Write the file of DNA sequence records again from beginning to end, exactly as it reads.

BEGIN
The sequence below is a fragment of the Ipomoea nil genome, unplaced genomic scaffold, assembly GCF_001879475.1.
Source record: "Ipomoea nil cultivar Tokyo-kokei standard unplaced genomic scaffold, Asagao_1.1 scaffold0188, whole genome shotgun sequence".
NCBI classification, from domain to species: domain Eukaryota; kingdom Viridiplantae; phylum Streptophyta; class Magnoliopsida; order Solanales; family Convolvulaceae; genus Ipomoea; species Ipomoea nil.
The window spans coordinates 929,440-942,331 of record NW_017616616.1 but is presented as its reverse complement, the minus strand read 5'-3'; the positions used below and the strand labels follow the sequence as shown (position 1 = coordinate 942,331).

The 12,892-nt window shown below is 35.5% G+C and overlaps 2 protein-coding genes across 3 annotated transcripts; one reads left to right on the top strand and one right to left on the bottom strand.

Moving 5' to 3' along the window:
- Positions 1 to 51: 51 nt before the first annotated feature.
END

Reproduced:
The sequence below is a fragment of the Ipomoea nil genome, unplaced genomic scaffold, assembly GCF_001879475.1.
Source record: "Ipomoea nil cultivar Tokyo-kokei standard unplaced genomic scaffold, Asagao_1.1 scaffold0188, whole genome shotgun sequence".
NCBI classification, from domain to species: domain Eukaryota; kingdom Viridiplantae; phylum Streptophyta; class Magnoliopsida; order Solanales; family Convolvulaceae; genus Ipomoea; species Ipomoea nil.
The window spans coordinates 929,440-942,331 of record NW_017616616.1 but is presented as its reverse complement, the minus strand read 5'-3'; the positions used below and the strand labels follow the sequence as shown (position 1 = coordinate 942,331).

The 12,892-nt window shown below is 35.5% G+C and overlaps 2 protein-coding genes across 3 annotated transcripts; one reads left to right on the top strand and one right to left on the bottom strand.

Moving 5' to 3' along the window:
- Positions 1 to 51: 51 nt before the first annotated feature.